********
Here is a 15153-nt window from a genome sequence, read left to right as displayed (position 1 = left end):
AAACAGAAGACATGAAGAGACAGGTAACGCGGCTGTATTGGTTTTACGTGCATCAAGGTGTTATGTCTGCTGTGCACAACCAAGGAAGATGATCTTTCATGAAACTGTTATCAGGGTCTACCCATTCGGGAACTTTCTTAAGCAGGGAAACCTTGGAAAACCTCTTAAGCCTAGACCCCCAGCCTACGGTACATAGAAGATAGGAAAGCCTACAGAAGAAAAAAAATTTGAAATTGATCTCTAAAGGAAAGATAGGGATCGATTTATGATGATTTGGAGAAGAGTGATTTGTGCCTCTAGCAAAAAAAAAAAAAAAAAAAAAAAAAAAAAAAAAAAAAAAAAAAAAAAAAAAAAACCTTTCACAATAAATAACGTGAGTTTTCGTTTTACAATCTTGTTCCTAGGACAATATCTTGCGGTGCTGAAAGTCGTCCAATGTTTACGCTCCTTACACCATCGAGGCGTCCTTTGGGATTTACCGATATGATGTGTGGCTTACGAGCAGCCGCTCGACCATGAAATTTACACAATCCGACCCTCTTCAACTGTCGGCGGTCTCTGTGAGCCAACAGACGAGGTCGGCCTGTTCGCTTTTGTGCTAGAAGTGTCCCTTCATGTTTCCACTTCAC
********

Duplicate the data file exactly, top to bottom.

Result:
Here is a 15153-nt window from a genome sequence, read left to right as displayed (position 1 = left end):
AAACAGAAGACATGAAGAGACAGGTAACGCGGCTGTATTGGTTTTACGTGCATCAAGGTGTTATGTCTGCTGTGCACAACCAAGGAAGATGATCTTTCATGAAACTGTTATCAGGGTCTACCCATTCGGGAACTTTCTTAAGCAGGGAAACCTTGGAAAACCTCTTAAGCCTAGACCCCCAGCCTACGGTACATAGAAGATAGGAAAGCCTACAGAAGAAAAAAAATTTGAAATTGATCTCTAAAGGAAAGATAGGGATCGATTTATGATGATTTGGAGAAGAGTGATTTGTGCCTCTAGCAAAAAAAAAAAAAAAAAAAAAAAAAAAAAAAAAAAAAAAAAAAAAAAAAAAAAACCTTTCACAATAAATAACGTGAGTTTTCGTTTTACAATCTTGTTCCTAGGACAATATCTTGCGGTGCTGAAAGTCGTCCAATGTTTACGCTCCTTACACCATCGAGGCGTCCTTTGGGATTTACCGATATGATGTGTGGCTTACGAGCAGCCGCTCGACCATGAAATTTACACAATCCGACCCTCTTCAACTGTCGGCGGTCTCTGTGAGCCAACAGACGAGGTCGGCCTGTTCGCTTTTGTGCTAGAAGTGTCCCTTCATGTTTCCACTTCAC